Opinion: Voting doesn’t make change, people do

With so much emphasis placed on the presidential election, the impact of more local political efforts are often overlooked. (Illustration by Allante Morris)

Every four years, Americans hear the familiar battle cry—“voting is your civic duty.”

Thanks for the reminder, but America’s democracy just isn’t cutting it any longer.

With the presidential election coming up this November, there are rally cries across the nation to bring more Americans to the polls.

However, if voter trends as reported by Pew Research Center hold true, only about half of registered Americans will vote, and the United States will continue to have the fourth lowest voter turnout in the developed world.

Among the endless, circular, stale arguments attempting to convince the populace to vote on the basis of idealist freedom and democracy, there are few clear reasons as to why so many of those eligible do not vote.

It’s simple: Americans don’t vote because they are dissatisfied with the system.

Your vote is mathematically meaningless. A single vote doesn’t make a difference, and politicians don’t care about one vote.

They care about thousands upon thousands of votes: the votes of people who pick from the candidates presented to them like starter Pokémon and blindly subscribe to the person who has the most in common with their beliefs.

If there are issues and policies that really matter to you, speak to your congressional representatives—they cater to their districts, where your voice as a citizen makes a bigger difference.

It’s your representative’s job to care about what their constituents want and need locally, rather than a presidential candidate who has to attempt to broadly appeal to millions.

If you want to make the biggest possible impact, do it here on campus. American River College’s voter turnout is about half of one percent of eligible voters.

In a school population that hovers around 30,000, last week’s election for our student representatives failed to get even 200 votes.

With a disengaged student body, it’s beyond simple to make change on campus. Just go to an Associated Student Body (ASB) meeting and present your ideas.

ASB elections, however, are not a microcosm of American elections.

American presidential elections are decided behind closed doors by wealthy donors. Wealthy campaigns bring votes, so rich donors have their pick of politicians willing to promise them political favors in exchange for funds.

The United States is effectively an oligarchy, run by a small group of wealthy and powerful people. The candidates change with each election—the donors do not.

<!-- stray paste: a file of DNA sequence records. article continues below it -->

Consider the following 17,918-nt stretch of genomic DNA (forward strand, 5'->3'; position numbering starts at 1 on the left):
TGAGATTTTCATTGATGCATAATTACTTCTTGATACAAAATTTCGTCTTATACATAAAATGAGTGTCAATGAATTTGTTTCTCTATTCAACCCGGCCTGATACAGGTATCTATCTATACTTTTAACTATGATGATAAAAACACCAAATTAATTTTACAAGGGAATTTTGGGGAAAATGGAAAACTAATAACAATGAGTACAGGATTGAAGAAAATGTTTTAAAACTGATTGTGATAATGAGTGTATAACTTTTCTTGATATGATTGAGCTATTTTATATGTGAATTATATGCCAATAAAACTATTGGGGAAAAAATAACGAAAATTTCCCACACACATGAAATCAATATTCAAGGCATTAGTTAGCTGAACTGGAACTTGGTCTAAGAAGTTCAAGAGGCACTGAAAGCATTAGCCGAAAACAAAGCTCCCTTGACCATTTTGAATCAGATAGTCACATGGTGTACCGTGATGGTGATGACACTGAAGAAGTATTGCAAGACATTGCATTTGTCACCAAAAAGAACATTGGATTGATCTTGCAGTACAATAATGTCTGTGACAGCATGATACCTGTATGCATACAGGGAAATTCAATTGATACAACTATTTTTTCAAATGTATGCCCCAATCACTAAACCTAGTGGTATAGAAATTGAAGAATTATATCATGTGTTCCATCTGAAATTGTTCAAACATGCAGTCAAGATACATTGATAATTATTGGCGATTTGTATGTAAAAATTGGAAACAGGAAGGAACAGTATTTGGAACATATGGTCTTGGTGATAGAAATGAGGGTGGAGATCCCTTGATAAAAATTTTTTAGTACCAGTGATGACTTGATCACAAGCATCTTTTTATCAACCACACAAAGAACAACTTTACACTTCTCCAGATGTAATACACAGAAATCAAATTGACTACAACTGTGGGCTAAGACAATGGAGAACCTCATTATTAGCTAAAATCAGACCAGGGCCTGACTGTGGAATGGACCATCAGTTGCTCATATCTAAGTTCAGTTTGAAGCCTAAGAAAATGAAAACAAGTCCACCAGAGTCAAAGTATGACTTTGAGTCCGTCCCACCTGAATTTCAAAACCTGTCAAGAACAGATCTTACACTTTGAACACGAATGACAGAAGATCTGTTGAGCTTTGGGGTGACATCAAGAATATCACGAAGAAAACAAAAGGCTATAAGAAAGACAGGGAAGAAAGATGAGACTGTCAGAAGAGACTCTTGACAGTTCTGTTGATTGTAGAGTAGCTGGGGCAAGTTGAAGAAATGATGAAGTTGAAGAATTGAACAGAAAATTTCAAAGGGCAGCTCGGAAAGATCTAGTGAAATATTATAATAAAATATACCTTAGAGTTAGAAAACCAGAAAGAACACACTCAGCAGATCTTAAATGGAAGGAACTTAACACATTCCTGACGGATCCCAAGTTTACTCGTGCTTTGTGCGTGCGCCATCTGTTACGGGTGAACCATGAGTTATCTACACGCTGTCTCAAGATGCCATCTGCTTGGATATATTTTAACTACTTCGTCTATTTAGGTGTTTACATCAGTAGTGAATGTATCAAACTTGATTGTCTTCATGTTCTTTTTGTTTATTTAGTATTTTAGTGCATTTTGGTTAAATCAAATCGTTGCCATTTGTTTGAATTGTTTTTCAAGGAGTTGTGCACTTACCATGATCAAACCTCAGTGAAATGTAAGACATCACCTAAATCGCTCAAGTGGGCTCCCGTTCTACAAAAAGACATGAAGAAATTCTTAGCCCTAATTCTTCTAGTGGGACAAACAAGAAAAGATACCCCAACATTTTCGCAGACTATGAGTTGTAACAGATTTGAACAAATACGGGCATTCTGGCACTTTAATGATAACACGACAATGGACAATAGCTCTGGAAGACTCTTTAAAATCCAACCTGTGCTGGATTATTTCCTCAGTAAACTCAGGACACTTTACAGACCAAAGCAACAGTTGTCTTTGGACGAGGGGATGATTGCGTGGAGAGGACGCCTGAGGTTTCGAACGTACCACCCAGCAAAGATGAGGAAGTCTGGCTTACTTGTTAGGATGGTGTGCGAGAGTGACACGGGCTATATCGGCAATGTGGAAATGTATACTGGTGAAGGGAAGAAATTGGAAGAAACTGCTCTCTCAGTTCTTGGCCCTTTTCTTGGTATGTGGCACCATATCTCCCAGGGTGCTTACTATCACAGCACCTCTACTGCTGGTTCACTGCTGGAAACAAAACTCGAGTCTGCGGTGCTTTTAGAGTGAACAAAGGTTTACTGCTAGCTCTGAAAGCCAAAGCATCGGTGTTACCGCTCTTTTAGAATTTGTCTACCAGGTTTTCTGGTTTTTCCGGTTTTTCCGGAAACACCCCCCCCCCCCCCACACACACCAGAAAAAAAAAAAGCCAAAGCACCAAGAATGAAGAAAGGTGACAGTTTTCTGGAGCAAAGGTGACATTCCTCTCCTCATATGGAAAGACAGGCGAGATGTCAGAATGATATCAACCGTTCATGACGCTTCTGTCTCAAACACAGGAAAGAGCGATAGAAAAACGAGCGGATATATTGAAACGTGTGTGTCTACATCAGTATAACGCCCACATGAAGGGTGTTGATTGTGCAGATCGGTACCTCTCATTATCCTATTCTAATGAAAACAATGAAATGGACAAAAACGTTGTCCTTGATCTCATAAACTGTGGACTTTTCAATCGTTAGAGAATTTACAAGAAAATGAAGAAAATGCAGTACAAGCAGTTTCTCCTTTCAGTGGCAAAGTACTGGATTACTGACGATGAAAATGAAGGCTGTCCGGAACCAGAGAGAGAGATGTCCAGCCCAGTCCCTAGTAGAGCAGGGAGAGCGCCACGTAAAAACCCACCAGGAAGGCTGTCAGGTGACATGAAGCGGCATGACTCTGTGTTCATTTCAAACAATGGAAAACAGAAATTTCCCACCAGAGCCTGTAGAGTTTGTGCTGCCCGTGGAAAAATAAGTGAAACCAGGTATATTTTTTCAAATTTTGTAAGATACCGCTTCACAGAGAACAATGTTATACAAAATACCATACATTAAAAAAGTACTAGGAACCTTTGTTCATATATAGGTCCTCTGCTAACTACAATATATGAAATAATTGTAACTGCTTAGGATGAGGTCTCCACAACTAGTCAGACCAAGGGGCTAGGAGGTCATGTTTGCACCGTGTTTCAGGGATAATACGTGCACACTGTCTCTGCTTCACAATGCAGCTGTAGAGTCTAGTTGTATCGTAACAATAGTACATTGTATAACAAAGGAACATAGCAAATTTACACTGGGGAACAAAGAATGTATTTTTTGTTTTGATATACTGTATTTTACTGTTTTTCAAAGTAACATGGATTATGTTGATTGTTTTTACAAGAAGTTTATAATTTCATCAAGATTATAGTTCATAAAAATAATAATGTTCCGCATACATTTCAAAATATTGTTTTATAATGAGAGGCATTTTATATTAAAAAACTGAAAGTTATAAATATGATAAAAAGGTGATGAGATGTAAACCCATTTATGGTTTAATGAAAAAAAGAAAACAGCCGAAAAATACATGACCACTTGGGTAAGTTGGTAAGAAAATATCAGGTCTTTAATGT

Their funds are spent disproportionately in battleground states by candidates who suddenly care very much about the issues important to those locals, sometimes despite their established histories on those issues.

Changing stances on the issues is common for politicians, and even if a candidate from your chosen party gets into office, there’s no check to ensure they keep the promises they made on the election trail.

While campaigning, solid “red states” or “blue states” are assumed to align with their usual preference and are often ignored by the candidates for states that are more likely to make a difference in their campaign.

This leads to indecisive states having a greater influence on politics in this country; for example, according to the Princeton Election Consortium, in 2012 a vote in Nevada was over one million times more likely to impact the outcome of an election than a vote in New Jersey.

In a state as historically liberal as California, it would take a literal revolution to change the state’s allegiance.

Voting in the presidential election in California is like adding one piece of hay to the haystack and claiming you built it, and then saying the needles had the same fair chance.

This government can work for the people, but only if the people speak up.

If you want to make change in this community, state or country, make change by doing good deeds and contributing to the local economy. Make change by speaking to your representatives and encouraging others to do so. Make change by organizing people to demonstrate and protest against injustices.

Do not attempt to make change by playing a game that you’re aware is rigged, and then complaining when you lose.

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About the Author

Hannah Darden
Hannah is a second-semester student on the Current, where she serves as Editor-in-chief. She is a journalism major and plans to transfer after graduation to complete her degree and pursue political journalism.

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